One of the key questions is still which part of the wind stress goes into turbulent stress and which one into the wave system, which is then split between wave growth and white-capping? As in the previous section, devoted experiments may yield the response.
While we look for the best solution, we still have to solve the daily problem of the most realistic wave forecast. Therefore “engineering solutions,” as empirically correcting for known model deficiencies, are still acceptable. A typical case is how the model performance depends on air–sea stability conditions. However, these patches are (coupled) model dependent, and they should be only a temporary solution.
Approaching the coasts, model resolution needs to be increased, and the most efficient approach is to use unstructured grids. Resolution can go down from what is desired offshore to 10 m close to the coast. At this resolution, all the corresponding necessary information (wind and bathymetry accuracy to start with) must also be available. The effort makes sense if we go into more details with the correct local physics. We need to have clear in our mind what we are actually looking for.
Long-term atmosphere–ocean–wave reanalyses are providing information for many studies all around the globe. ERA-Interim and the recently released ERA5 (both from ECMWF) provide unprecedented volumes of data, including directional wave spectra, throughout the world. Presently available since 1979, it will soon be extended back to 1950. The availability of reanalysis wave spectra has allowed a reliable estimate of the expected extreme and freak waves at any location throughout the globe (under present climate conditions). However, the use of spectra allows us to define how partitions (in practice the different wave systems) vary in time and at any location. In so doing we can study their evolution, and in practice the trends of the wave climate.
The shrinking Arctic ice extent has triggered much political and economic interest, and as a consequence has increased scientific attention. For waves, there are two main lines of research. One is the physical interaction among waves and ice floes in the marginal ice zone. The problem is approached in several different ways: 1) putting instruments in the sea and on ice in the field; 2) working with paddle waves impinging on a rubber sheet simulating a floe, or on ice cubes, in the laboratory; and 3) working with CFD. The purpose is to see how much wave energy is attenuated crossing a floe field. A more interesting aspect is that these floes, as also the still liquid, but viscous stage of ice formation known as grease ice, kill the high-frequency tail of the spectrum. This changes, and drastically limits, the interactions between air and sea, in a way similar to pouring oil in an otherwise rough sea.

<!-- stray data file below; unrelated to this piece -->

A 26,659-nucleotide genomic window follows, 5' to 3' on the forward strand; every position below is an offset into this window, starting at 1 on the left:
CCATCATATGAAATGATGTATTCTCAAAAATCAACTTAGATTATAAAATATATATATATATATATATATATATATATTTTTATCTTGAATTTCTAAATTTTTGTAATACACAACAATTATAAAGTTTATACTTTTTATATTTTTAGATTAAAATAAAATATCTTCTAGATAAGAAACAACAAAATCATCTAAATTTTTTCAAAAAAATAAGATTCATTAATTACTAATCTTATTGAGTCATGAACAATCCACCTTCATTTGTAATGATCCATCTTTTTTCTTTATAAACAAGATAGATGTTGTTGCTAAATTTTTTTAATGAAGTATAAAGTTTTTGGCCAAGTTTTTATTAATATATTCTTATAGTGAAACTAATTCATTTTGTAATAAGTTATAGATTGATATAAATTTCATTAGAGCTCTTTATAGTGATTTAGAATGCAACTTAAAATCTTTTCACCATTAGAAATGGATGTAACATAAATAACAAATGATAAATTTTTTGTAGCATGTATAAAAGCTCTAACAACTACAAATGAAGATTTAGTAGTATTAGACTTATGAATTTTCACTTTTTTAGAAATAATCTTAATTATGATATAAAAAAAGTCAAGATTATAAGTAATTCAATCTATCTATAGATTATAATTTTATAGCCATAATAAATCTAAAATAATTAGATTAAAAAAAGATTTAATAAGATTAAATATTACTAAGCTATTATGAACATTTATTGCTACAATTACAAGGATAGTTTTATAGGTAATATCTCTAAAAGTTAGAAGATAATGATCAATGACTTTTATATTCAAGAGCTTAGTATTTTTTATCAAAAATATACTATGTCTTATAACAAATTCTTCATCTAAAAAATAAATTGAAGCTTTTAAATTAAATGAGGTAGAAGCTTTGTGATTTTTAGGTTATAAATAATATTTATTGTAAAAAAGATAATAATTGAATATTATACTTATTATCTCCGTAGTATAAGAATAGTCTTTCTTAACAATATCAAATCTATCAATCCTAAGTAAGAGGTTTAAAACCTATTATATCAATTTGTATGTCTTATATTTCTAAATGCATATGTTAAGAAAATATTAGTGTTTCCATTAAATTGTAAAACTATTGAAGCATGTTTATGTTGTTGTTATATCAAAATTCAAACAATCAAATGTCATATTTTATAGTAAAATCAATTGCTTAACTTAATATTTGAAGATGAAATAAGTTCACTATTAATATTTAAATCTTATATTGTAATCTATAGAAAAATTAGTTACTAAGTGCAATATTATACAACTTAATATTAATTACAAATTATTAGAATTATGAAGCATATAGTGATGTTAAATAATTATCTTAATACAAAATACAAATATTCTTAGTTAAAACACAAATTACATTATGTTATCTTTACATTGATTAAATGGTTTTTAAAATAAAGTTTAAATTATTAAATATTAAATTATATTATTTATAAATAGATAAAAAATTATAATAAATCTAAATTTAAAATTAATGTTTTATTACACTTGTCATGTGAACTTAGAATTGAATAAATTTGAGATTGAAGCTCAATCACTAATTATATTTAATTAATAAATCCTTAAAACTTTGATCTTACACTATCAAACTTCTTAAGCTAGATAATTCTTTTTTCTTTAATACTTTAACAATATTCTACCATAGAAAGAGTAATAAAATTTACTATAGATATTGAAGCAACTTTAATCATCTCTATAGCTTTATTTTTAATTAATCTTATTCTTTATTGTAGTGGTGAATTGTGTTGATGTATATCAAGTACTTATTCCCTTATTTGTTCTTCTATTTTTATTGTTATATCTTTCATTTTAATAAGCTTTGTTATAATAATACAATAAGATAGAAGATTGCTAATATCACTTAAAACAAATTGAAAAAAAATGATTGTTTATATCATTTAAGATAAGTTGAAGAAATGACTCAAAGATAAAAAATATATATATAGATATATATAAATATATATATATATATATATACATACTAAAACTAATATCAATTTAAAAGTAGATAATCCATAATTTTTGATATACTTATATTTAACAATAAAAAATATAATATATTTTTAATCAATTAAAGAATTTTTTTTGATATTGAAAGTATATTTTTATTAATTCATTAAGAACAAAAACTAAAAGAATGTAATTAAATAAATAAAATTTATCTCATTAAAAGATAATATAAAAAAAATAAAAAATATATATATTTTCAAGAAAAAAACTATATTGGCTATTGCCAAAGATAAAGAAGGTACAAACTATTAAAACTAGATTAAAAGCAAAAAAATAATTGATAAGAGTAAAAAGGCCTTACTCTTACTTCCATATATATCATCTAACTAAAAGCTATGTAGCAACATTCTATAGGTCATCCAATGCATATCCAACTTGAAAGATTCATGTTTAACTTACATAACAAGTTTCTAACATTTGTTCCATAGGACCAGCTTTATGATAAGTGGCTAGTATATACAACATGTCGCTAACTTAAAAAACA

The second line of polar research concerns the estimate of the heights of the now-possible waves in the high-latitude seas. The reduced ice extent implies a wider open sea, longer fetches, stronger air–sea interactions, and in practice higher waves. Estimates for a fully free summer ocean are being produced. Note (more a subject for wave modeling) that dealing with the polar area may require quite a bit of numerical attention. A non-trivial problem is the substantial lack of data (also by satellite) in the area.
Wave modeling performance can be considered as following an asymptotic improvement. Apart from white-capping, where work is still going on, we lack new ideas about physics, and we are progressively moving toward large scale and time production. In a way, this makes sense because our results, when compared to measured data, are more than satisfactory. However, we are still unable to deal at the same level with extremes, and this suggests that our physics may not be as correct as we like to think. For instance, there are simmering doubts, not happily received, that wave generation based on the spectral approach may not represent the truth. Why do we accept wind-wave generation as formulated tens of years ago and argue instead about white-capping? Granted a different solid background, a reason can be that white-capping is a physically visible process, but we cannot “see” generation, and this makes for a more difficult argument. In any case, we lack the drastic advances, at least the theoretical ones. Certainly, we have them in technology, both in the laboratory and in the field—in the latter with the advent of video–stereo systems.
The improvements in the laboratories, especially at the minute scale, are somehow in contrast with the abovementioned large-scale production. The question is how to bring into the operational models the implications of the tiny physics we are now able to see.
Our last comment is on the way to the future. Ignoring for a moment all the specific subjects and problems we mentioned, it is clear that the hot topic for years to come is “coupling.” This will imply abandoning any sectorial view and working with an open mind, embracing the problems that were once counterpart. Atmosphere and ocean must be considered as a whole system, interfaced by a wavy surface that controls all the exchanges between the two media. The subject we started with as an interesting, self-standing phenomenon has revealed itself as one of the keys that control the evolution of the atmosphere and ocean climate.